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Title: Everything in its Right Place? Drinking Places and Social Spaces in Mexico City, c. 1780-1900
Authors: Toner, Deborah F.
First Published: 2011
Publisher: Alcohol and Drugs History Society
Citation: Social History of Alcohol and Drugs, 2011, 25 (1-2), pp. 26-48
Abstract: This article examines how various drinking establishments figured in the delineation of social boundaries within Mexico City’s urban space in the long nineteenth century. It explores the different spatial and social regulation to which pulquerías (taverns primarily selling pulque, a traditional fermented alcoholic beverage), vinaterías (taverns primarily selling distilled spirits) and cafés (establishments for the sale and consumption of liqueurs, wines, non-alcoholic beverages and food) were subject, within the context of broader processes of urban change and political change. The increasing segregation of more popular drinking places such as pulquerías and vinaterías into poorer, more peripheral parts of Mexico City and of cafés, as more elite social spaces, into wealthier, more central parts of the city contributed to the demarcation of social boundaries within Mexico City and conceptual boundaries of class within the imagined Mexican nation. Moreover, this article shows how various social actors, including proprietors and customers of popular drinking places, reacted to and negotiated with the increasing regulation of Mexico City’s social space in the nineteenth century.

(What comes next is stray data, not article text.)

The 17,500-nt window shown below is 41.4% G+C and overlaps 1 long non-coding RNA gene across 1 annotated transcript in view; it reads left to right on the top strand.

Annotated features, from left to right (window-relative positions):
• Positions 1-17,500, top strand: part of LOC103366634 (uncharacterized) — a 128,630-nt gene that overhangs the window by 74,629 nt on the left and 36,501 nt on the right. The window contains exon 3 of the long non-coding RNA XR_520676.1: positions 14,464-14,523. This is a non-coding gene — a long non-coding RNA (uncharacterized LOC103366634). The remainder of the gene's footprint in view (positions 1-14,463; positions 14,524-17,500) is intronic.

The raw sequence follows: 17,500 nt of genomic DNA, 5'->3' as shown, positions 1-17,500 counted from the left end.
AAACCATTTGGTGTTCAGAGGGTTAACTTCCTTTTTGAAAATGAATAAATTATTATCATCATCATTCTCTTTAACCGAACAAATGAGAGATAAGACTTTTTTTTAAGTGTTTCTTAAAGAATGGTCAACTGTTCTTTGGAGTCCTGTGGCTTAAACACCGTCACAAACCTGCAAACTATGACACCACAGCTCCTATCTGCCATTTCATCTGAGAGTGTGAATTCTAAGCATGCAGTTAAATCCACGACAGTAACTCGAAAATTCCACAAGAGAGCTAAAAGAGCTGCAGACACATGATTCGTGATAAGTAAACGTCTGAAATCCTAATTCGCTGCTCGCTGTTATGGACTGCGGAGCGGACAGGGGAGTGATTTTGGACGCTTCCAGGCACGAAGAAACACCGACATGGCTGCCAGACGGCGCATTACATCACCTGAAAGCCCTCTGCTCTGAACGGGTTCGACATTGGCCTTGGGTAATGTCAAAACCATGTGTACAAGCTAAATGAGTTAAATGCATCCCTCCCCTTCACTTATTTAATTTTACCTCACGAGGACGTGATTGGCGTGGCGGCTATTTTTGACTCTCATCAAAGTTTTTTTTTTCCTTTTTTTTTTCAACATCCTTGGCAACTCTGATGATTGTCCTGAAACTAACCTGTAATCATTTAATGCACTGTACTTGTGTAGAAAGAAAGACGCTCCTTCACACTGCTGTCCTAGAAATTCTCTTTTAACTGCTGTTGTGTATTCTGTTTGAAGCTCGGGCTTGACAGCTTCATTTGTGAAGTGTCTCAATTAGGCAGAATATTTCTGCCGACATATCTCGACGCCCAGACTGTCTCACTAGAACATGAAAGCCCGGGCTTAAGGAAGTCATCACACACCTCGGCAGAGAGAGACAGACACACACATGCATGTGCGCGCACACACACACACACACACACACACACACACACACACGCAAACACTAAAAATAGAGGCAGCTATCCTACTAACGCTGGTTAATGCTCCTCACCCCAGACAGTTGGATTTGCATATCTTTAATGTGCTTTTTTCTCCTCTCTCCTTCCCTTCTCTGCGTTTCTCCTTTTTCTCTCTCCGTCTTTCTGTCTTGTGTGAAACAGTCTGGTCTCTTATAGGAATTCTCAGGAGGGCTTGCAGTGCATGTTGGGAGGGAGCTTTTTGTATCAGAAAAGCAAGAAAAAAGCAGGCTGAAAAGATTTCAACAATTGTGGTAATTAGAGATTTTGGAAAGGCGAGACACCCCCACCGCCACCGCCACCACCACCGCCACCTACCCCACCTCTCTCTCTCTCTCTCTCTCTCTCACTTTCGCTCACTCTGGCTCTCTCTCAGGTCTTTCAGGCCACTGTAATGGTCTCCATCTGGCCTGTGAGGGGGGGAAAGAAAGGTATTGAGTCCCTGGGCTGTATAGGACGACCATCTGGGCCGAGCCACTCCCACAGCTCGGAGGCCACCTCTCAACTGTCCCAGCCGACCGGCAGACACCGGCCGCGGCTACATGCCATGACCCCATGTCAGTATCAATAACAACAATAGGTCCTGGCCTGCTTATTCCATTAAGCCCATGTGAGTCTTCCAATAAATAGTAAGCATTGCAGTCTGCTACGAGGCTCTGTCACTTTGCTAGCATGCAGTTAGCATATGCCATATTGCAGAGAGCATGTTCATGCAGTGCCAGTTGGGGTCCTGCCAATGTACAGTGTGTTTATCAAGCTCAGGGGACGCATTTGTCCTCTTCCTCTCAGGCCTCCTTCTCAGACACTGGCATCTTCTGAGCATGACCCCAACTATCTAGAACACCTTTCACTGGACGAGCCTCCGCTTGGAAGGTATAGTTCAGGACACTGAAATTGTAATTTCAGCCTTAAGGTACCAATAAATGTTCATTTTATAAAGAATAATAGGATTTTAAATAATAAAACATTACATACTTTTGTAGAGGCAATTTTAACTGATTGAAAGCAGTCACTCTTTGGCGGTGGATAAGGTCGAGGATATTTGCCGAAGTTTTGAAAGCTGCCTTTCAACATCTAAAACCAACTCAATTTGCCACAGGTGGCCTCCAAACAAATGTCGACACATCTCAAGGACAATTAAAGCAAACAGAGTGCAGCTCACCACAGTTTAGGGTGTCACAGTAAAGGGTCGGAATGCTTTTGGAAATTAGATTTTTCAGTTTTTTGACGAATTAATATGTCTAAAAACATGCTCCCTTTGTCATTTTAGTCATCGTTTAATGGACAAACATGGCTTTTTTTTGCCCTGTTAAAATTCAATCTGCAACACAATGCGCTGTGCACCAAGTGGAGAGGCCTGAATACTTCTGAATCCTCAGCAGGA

ISSN: 0887-2783
Version: Post-print
Status: Peer-reviewed
Type: Journal Article
Rights: Publisher permission given by email.
Appears in Collections:Published Articles, School of Historical Studies

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